Yesterday afternoon comScore released its US smartphone and mobile app rankings for March. Interestingly the company appears to have discontinued its ranking for mobile websites and is now only reporting on the top apps.
In terms of smartphone marketshare, the story remains largely unchanged over the past six months, except that Samsung continues to incrementally gain share among Android OEMs. The firm gained almost a point since December.
On the operating system front, Apple lost some share in the last quarter while both Android and Microsoft gained share. In October 2013 Android had 52.2 percent of the market so this is not a new high. We seem to have reached a kind of equilibrium where a couple of points are traded back and forth between Android and iOS each quarter.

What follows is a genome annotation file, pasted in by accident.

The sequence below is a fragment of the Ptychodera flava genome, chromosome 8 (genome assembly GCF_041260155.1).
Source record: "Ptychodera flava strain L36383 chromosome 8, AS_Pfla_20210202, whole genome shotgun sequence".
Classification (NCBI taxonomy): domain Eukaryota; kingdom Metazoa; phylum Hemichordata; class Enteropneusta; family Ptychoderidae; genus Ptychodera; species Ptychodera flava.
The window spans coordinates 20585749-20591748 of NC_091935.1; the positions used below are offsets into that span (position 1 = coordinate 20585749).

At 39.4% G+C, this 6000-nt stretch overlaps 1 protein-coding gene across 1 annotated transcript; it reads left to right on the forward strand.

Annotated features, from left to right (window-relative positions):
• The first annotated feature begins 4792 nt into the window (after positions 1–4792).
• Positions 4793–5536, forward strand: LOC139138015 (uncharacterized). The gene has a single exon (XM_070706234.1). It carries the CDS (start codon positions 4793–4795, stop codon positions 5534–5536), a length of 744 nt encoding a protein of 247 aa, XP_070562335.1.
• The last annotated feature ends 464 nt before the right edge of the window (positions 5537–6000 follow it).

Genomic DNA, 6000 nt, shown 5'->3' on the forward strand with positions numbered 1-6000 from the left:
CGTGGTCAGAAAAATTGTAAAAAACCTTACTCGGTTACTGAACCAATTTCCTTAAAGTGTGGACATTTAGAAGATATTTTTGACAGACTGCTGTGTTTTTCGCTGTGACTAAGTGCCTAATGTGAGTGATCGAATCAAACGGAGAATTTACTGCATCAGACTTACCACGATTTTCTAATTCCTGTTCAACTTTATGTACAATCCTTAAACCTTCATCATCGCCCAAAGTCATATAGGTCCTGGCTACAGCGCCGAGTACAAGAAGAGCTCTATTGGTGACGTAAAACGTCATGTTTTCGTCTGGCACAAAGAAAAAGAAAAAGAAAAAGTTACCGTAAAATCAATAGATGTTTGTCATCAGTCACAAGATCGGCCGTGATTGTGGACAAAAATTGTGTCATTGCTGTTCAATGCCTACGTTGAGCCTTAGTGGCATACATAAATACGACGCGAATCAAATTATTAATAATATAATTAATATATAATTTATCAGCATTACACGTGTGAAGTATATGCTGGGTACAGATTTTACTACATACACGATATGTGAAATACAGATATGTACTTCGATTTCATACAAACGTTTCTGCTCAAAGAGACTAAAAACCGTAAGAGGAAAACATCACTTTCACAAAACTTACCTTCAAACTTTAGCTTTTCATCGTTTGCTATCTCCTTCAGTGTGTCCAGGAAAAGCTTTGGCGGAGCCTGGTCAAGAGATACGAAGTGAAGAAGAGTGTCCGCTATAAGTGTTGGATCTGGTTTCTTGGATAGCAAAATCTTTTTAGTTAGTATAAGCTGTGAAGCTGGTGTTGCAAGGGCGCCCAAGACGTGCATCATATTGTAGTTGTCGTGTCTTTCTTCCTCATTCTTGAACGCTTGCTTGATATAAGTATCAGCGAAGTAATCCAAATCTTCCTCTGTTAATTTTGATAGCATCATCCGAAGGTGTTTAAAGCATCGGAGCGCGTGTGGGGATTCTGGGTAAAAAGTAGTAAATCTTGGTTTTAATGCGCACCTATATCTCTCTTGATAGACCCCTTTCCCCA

In terms of actual internet traffic generated, the numbers are flipped. StatCounter reports that the iPhone is responsible for 52.5 percent of US mobile web traffic while Android drives 41.4 percent.
The question is: can Microsoft do anything to boost growth? In emerging markets it can offer low-end phones that compete on price. But in established markets like the US it’s a harder question to answer.
One very interesting aspect of this month’s report is comScore’s apparent decision to stop reporting on mobile websites. Past reports, starting in July 2013, featured the top 15 mobile sites beside the top 15 mobile apps. This month’s report only features the top 15 apps.
Below I’ve compared the top 15 this month with the top 15 from July 2013:
The lists above are quite similar except that Google+ has entered the top 15 for the first time. It’s important to point out that the rankings look at “reach” and not active usage or engagement.
ComScore says that 68.8 percent of US mobile subscribers owned smartphones in March. However there’s good reason to believe that penetration has already crossed the 70 percent threshold. A couple of reports we discussed yesterday project 90 percent smartphone penetration in the US and UK markets by the end of 2016.